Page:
Participants asserted that the Egypt’s economic reform experience over the past four years should be documented as a model to be followed by other countries.
ICRC Partners with Tony Elumelu Foundation to Create Economic Opportunities in Conflict Prone Regions
Lagos, NIGERIA, September 12, 2019; At the just concluded Forum organised by the International Committee of the Red Cross (ICRC), key speakers Tony O. Elumelu, Founder of the Tony Elumelu Foundation and Peter Maurer, President of the International Committee of the Red Cross (ICRC) proffered entrepreneurship as the most sustainable solution to accelerating Africa’s transformation. During a one-on-one conversation at the event, both speakers called for a new private-sector-led approach to humanitarian development in Africa.
While speaking at the Forum, Peter Maurer commended the Tony Elumelu Foundation’s private-sector-led approach as the gold standard of humanitarian development in Africa focused on impacting lives at scale and transforming the continent.
Mr. Maurer said: “On one side, it is important that we assist and protect people when they are disrupted by violence and war. But what brought me together with Tony is not the white shirt and the blue suit, it is his deep conviction that with longer and protracted conflict we need to bring people much earlier into independence.”
He added: “We need, more than ever, in the most fragile, violent parts of society to show the pathway to independence and to a dignified life and this goes with income-generating activities, productive activities, with small businesses. This is why we partnered with the Tony Elumelu Foundation”.
On his part during the discussion themed “Private Sector Partnerships with Humanitarian Organisations: Putting People First”, Mr. Elumelu commended Mr. Maurer’s leadership and the decision to partner with the Tony Elumelu Foundation to eradicate extremism and violence.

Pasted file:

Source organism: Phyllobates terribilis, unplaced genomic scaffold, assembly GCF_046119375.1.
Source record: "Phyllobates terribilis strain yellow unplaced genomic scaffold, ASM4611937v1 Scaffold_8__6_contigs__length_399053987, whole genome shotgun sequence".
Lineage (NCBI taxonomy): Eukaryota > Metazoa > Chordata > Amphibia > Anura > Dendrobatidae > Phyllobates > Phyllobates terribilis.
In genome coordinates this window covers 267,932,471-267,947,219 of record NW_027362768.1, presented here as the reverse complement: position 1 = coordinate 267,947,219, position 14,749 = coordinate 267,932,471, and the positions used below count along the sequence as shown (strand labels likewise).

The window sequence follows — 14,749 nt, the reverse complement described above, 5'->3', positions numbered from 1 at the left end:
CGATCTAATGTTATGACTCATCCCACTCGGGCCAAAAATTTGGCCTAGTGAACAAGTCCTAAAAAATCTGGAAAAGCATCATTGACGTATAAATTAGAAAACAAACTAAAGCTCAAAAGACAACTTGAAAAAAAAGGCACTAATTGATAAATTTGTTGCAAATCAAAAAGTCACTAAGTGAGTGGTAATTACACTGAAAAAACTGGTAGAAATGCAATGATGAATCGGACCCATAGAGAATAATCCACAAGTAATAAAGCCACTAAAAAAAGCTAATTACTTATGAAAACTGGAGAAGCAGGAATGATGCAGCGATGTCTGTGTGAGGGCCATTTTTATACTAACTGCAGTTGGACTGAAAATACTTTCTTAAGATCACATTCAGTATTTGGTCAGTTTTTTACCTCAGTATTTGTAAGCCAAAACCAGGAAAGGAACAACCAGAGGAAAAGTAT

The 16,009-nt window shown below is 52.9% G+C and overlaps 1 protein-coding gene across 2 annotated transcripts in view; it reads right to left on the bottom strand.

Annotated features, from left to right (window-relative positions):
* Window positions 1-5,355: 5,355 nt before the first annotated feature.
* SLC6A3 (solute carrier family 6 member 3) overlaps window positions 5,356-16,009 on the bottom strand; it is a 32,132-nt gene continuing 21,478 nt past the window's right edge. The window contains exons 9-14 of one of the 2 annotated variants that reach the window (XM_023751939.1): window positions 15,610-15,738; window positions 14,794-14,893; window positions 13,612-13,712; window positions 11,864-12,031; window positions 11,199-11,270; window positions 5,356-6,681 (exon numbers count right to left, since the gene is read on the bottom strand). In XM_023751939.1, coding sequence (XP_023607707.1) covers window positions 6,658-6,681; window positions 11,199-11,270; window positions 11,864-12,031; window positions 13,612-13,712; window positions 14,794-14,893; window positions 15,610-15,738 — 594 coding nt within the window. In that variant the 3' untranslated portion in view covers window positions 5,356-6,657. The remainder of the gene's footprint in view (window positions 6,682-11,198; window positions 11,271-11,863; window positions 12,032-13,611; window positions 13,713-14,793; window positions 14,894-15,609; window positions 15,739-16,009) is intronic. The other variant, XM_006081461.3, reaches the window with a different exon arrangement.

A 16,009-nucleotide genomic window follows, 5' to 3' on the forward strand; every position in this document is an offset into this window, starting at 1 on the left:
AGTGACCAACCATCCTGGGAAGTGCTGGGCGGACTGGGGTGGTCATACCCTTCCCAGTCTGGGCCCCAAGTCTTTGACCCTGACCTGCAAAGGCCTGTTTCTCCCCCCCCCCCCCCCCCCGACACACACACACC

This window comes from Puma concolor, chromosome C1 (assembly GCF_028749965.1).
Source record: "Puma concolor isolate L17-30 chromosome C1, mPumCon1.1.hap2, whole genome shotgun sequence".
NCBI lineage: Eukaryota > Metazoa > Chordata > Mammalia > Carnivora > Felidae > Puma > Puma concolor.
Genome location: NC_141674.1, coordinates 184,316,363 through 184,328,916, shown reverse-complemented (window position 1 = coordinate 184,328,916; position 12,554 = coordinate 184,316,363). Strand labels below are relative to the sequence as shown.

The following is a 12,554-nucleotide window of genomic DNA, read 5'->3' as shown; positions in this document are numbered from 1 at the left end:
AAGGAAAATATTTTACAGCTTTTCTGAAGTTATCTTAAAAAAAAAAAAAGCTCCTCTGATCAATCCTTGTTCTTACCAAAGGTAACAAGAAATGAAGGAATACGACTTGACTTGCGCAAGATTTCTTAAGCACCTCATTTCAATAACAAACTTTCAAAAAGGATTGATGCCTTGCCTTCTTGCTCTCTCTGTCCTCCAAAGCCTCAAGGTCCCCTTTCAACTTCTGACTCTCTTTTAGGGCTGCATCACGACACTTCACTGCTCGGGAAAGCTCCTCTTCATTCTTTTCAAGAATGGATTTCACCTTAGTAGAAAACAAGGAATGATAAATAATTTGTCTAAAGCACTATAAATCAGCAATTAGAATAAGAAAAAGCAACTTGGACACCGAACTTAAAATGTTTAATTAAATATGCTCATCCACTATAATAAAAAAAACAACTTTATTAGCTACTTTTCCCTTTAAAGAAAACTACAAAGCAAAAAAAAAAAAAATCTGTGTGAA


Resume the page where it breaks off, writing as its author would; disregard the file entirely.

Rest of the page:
He said: “Through the partnership between TEF and ICRC, a lot is happening that shows the catalytic impact of your vision. Ours was the first ever partnership that ICRC had explored using a different approach to humanitarian development, from the angle of empowering the private sector. Today, the Tony Elumelu Foundation has partnered with AfDB on empowering 1000 beneficiaries, UNDP which started with 1000 entrepreneurs and has now been scaled up to empower 100,000 African entrepreneurs starting with the Sahel region.
The most important thing is that we give economic hope and opportunity to our people and reduce the cases of fragility that we see across the continent.”
In 2018, ICRC and the Tony Elumelu Foundation partnered to sponsor 200 entrepreneurs from the North East and Niger Delta regions of Nigeria to catalyse and accelerate transformation while scaling impact in conflict-prone areas. The intervention is built on the existing Tony Elumelu Foundation’s USD 100 million commitment to empower 10,000 young African entrepreneurs in 10 years across the continent. Driven by the economic philosophy of Africapitalism, it represents a bottom-up approach with the goal of creating millions of jobs and increased revenue on the continent.
The ICRC Forum took place in Lagos yesterday and gathered key stakeholders in government and humanitarian development to explore alternative approaches to impacting lives on the continent. Present at the event were Princess Aderemi Adebowale, representing the Executive Governor of Lagos State, Mr. Babajide Sanwo-Olu; Mr. Babtunde Paul Runwase, President, Lagos Chamber of Commerce and Industry; Juan Luis Coderque Galligo, Head, New Financing Models, ICRC; and Mrs. Ifeyinwa Ugochukwu, CEO, Tony Elumelu Foundation; amongst others.